Undeterred by spiking prices and shortages.
By Wolf Richter for WOLF STREET.
Consumers borrowed bravely in December, amid shortages of all kinds, particularly new vehicle shortages, and amid skyrocketing prices of new and used vehicles, and sharply higher prices on other goods and services. Undeterred, consumers bought not what they wanted to buy, but what there was to buy. And enough consumers borrowed to do so in order to make banks smile again.
Balances on credit cards and other revolving credit jumped by 6.6% year-over-year, to $1.04 trillion, not seasonally adjusted, according to the Federal Reserve Board of Governors today. This has come up a long way from 2020 and through mid-2021 when consumers, awash in free money, slashed their rip-off-credit-card balances to the detriment of the banks that suddenly weren’t earning 29% or whatever on those slashed credit-card balances. But consumers are now atoning for those sins:
In reality, the people that charge up their credit cards and pay usurious interest on their cards are a subset of consumers because a lot of consumers carry no credit card debt. They just use their cards as payment devices and pay them off every month.
But still, even these efforts in December 2021 didn’t beat the borrowing binge of December 2019 because enough people were still flush with cash, and they were earning more money too, and they didn’t need to borrow as much on their rip-off credit cards. Credit card balances in December were 4.9% below December 2019.
I’ve been screaming for a year-and-a-half about the seasonal adjustments during the pandemic when the well-established seasonality was upended. So here we go.
On a seasonally adjusted basis, revolving credit balances rose to $1.04 trillion – yes, same as not-seasonally adjusted because December is the month when seasonal adjustments get pegged to not-seasonally adjusted data, as you can see in the chart below. In the not-seasonally adjusted data (red), the peaks are in December. The seasonally adjusted data (purple) rides on top of all the Decembers:
What happened with auto loans & leases is truly amazing.
The number of new vehicles sold in December plunged 28% from a year earlier, amid the worst new vehicle shortage in history, as dealers had very little for sale on the lot.
But vehicles were sold for ridiculous prices that often included addendum stickers of thousands of dollars on top of MSRP. In addition, automakers, having gotten hammered by the chip shortage and not being able to produce large numbers, prioritized their costliest models and equipment packages. As a result, the average transaction price, as tracked by J.D. Power, spiked by 20% year over year in December, to $45,700:
Used vehicle retail sales declined about 6% year-over-year in December, according to Cox Automotive. But prices went even crazier than new-vehicle prices and jumped by 37% year-over-year, according the CPI for used vehicles:
The amazing thing is how this collapsed volume in unit sales – down 28% for new vehicles and down 6% for used vehicles – and the huge price increases fused into the phenomenon of consumers borrowing more to buy a whole lot less.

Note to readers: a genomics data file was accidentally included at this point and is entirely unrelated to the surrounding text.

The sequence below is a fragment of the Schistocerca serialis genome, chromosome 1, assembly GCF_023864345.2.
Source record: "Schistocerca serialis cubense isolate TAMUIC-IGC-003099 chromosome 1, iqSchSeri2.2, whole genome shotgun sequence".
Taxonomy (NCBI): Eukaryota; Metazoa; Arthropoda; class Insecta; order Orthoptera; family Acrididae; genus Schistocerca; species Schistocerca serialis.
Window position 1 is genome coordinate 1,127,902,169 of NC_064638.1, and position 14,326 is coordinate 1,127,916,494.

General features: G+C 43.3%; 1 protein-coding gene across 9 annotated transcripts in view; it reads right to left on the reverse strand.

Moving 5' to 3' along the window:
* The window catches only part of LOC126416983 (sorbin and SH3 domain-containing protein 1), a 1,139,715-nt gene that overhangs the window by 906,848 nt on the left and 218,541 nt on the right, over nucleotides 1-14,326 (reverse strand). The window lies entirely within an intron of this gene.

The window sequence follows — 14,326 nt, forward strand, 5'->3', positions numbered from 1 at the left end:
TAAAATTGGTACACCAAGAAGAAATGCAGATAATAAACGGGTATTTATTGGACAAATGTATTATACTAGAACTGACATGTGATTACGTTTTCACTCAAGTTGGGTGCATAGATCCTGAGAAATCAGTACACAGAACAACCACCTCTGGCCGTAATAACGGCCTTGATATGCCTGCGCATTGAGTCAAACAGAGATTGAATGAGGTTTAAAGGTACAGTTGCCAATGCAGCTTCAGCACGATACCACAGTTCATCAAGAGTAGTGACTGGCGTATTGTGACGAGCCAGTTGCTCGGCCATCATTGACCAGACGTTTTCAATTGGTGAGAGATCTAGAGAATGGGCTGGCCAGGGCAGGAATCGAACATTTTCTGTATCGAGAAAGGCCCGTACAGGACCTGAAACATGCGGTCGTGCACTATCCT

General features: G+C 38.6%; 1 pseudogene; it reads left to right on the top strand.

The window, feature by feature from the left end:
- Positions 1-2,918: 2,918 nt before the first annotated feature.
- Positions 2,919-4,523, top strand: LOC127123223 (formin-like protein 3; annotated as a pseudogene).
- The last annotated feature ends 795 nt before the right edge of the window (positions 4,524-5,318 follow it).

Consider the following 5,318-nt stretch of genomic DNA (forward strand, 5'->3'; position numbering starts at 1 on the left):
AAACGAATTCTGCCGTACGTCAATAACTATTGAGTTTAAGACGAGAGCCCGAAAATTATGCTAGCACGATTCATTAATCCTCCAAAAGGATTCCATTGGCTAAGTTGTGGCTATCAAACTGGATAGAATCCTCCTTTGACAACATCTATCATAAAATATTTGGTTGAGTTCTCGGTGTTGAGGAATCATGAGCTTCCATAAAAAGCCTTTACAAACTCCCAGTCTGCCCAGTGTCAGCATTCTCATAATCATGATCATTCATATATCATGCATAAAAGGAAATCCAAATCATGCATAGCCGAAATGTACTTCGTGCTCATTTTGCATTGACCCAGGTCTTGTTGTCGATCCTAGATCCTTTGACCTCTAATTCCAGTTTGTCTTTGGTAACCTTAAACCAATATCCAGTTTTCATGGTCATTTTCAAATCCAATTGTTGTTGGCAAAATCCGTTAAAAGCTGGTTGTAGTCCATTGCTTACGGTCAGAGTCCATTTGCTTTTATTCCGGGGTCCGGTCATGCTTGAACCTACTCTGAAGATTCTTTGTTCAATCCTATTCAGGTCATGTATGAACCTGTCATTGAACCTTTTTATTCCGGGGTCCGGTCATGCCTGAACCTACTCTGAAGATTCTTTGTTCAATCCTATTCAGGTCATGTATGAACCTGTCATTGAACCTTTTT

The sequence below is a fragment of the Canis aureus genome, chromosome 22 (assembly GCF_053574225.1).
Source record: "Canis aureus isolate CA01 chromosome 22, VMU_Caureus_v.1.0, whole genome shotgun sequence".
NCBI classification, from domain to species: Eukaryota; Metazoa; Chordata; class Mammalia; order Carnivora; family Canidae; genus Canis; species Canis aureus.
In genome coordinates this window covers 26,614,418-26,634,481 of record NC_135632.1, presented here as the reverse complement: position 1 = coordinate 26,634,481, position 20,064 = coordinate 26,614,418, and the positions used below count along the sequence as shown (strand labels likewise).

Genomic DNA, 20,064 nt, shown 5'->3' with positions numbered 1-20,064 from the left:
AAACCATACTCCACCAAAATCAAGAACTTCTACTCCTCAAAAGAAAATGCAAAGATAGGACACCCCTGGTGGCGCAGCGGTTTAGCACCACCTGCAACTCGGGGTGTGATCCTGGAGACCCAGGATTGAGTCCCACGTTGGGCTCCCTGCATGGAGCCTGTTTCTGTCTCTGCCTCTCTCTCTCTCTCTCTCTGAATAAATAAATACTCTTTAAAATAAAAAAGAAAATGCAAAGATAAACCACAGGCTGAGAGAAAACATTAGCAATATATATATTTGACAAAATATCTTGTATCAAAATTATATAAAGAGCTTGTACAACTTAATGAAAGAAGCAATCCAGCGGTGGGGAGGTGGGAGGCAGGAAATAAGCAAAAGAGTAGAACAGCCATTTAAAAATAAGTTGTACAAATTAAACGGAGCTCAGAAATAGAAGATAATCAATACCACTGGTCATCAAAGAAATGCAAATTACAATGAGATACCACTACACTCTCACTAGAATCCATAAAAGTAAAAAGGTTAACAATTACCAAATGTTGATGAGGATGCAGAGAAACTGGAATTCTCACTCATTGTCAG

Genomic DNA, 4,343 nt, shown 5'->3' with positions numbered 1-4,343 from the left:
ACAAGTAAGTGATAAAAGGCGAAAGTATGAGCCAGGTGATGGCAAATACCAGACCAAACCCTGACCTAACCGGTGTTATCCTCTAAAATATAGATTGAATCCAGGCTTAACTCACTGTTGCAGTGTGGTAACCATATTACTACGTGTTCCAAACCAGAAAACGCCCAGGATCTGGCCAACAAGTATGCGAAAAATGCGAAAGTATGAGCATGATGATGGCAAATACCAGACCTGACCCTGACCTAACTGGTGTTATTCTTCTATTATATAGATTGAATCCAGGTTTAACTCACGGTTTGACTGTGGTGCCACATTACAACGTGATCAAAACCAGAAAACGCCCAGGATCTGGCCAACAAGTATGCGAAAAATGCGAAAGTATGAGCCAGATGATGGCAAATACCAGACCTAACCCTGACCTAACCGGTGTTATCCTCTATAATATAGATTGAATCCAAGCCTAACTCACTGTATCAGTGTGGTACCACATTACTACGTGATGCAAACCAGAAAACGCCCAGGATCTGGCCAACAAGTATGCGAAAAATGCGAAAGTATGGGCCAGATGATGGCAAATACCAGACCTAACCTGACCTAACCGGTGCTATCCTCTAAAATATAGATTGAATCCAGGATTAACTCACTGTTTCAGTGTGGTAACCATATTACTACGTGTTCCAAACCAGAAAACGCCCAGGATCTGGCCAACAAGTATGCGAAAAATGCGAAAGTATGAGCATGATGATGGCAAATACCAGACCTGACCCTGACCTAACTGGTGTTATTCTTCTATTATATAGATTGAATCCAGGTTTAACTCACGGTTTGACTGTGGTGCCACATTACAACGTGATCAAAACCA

Total auto loans and leases outstanding in the third quarter rose 3.4% from a year ago, to a new record of $1.22 trillion, despite the plunge in volume. This is another aspect of inflation: consumers borrow more to buy less:
Student loans still in forbearance.
Automatic student loan forbearance has been extended for the umpteenth time, this time through May 1, 2022. We’re going to call it the Spandex forbearance program. It means 0% interest on balances and no payments due. Global loan forgiveness has been averted so far, but numerous specific student-loan forgiveness programs have been in effect for years, and more have been added during the pandemic.
By now, no one is paying down their student loans anymore. They just borrow, betting that they’ll never have to pay off those loans. Even in prior years, loan payments were often so small that they didn’t even cover the interest, and the balances kept growing, despite years of declining enrollment, and even more sharply declining enrollment during the pandemic.
In Q4, balances ticked down by a tiny $2 billion from the prior quarter, not because anyone made any payments, but because various programs of loan forgiveness removed more loans from the tally than new loans were added.
The balance in Q4 of $1.75 trillion, the second highest ever, was nevertheless up 2.7% from Q4 in 2020:
All these forms of consumer credit combined – revolving credit, auto loans, and student loans – rose 5.9% year over year in December to a record $4.43 trillion, seasonally adjusted and not seasonally adjusted (December is the month when seasonal adjustments get pegged to not-seasonally adjusted credit). So consumers did their part flawlessly. They’re borrowing more to buy less. And little by little, they’re making sure that banks and auto lenders are once again able to maximize their profits.
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